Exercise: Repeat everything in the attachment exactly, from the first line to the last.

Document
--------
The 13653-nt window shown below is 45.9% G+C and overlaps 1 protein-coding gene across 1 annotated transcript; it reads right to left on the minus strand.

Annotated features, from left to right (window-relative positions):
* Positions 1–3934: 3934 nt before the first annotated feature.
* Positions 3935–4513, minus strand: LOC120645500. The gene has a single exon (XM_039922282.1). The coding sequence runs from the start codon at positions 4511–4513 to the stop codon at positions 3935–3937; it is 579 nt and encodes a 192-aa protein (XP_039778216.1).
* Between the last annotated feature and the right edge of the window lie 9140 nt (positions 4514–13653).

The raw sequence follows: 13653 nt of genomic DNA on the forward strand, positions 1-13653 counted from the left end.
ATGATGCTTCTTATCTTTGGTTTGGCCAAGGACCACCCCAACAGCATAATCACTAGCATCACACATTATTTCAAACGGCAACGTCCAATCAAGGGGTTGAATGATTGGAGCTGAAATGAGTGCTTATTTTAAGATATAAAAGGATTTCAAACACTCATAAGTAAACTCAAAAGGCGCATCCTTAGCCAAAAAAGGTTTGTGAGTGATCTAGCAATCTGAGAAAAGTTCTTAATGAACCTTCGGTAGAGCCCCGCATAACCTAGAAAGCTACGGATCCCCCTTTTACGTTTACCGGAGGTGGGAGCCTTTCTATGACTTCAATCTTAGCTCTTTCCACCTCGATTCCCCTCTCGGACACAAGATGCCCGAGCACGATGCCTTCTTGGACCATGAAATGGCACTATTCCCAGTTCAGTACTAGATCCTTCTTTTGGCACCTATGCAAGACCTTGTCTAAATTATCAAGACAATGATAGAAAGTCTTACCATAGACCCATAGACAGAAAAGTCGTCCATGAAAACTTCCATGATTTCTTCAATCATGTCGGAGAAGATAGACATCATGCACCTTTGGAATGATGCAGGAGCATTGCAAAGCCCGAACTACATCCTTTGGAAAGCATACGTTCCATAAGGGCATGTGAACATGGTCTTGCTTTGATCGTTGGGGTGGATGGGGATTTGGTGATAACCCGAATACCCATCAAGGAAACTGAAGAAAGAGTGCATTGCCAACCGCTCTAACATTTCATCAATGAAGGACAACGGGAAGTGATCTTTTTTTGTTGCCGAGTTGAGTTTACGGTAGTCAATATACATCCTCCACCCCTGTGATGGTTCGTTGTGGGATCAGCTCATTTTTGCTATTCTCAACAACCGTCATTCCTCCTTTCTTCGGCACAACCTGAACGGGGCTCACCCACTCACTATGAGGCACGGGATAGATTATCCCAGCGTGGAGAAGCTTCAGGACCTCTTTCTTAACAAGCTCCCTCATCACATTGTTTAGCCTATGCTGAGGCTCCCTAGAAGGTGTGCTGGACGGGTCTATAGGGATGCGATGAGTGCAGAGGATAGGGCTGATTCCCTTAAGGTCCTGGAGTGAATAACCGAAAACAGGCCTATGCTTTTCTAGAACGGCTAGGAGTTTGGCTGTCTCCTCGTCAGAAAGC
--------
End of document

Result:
The 13653-nt window shown below is 45.9% G+C and overlaps 1 protein-coding gene across 1 annotated transcript; it reads right to left on the minus strand.

Annotated features, from left to right (window-relative positions):
* Positions 1–3934: 3934 nt before the first annotated feature.
* Positions 3935–4513, minus strand: LOC120645500. The gene has a single exon (XM_039922282.1). The coding sequence runs from the start codon at positions 4511–4513 to the stop codon at positions 3935–3937; it is 579 nt and encodes a 192-aa protein (XP_039778216.1).
* Between the last annotated feature and the right edge of the window lie 9140 nt (positions 4514–13653).

The raw sequence follows: 13653 nt of genomic DNA on the forward strand, positions 1-13653 counted from the left end.
ATGATGCTTCTTATCTTTGGTTTGGCCAAGGACCACCCCAACAGCATAATCACTAGCATCACACATTATTTCAAACGGCAACGTCCAATCAAGGGGTTGAATGATTGGAGCTGAAATGAGTGCTTATTTTAAGATATAAAAGGATTTCAAACACTCATAAGTAAACTCAAAAGGCGCATCCTTAGCCAAAAAAGGTTTGTGAGTGATCTAGCAATCTGAGAAAAGTTCTTAATGAACCTTCGGTAGAGCCCCGCATAACCTAGAAAGCTACGGATCCCCCTTTTACGTTTACCGGAGGTGGGAGCCTTTCTATGACTTCAATCTTAGCTCTTTCCACCTCGATTCCCCTCTCGGACACAAGATGCCCGAGCACGATGCCTTCTTGGACCATGAAATGGCACTATTCCCAGTTCAGTACTAGATCCTTCTTTTGGCACCTATGCAAGACCTTGTCTAAATTATCAAGACAATGATAGAAAGTCTTACCATAGACCCATAGACAGAAAAGTCGTCCATGAAAACTTCCATGATTTCTTCAATCATGTCGGAGAAGATAGACATCATGCACCTTTGGAATGATGCAGGAGCATTGCAAAGCCCGAACTACATCCTTTGGAAAGCATACGTTCCATAAGGGCATGTGAACATGGTCTTGCTTTGATCGTTGGGGTGGATGGGGATTTGGTGATAACCCGAATACCCATCAAGGAAACTGAAGAAAGAGTGCATTGCCAACCGCTCTAACATTTCATCAATGAAGGACAACGGGAAGTGATCTTTTTTTGTTGCCGAGTTGAGTTTACGGTAGTCAATATACATCCTCCACCCCTGTGATGGTTCGTTGTGGGATCAGCTCATTTTTGCTATTCTCAACAACCGTCATTCCTCCTTTCTTCGGCACAACCTGAACGGGGCTCACCCACTCACTATGAGGCACGGGATAGATTATCCCAGCGTGGAGAAGCTTCAGGACCTCTTTCTTAACAAGCTCCCTCATCACATTGTTTAGCCTATGCTGAGGCTCCCTAGAAGGTGTGCTGGACGGGTCTATAGGGATGCGATGAGTGCAGAGGATAGGGCTGATTCCCTTAAGGTCCTGGAGTGAATAACCGAAAACAGGCCTATGCTTTTCTAGAACGGCTAGGAGTTTGGCTGTCTCCTCGTCAGAAAGC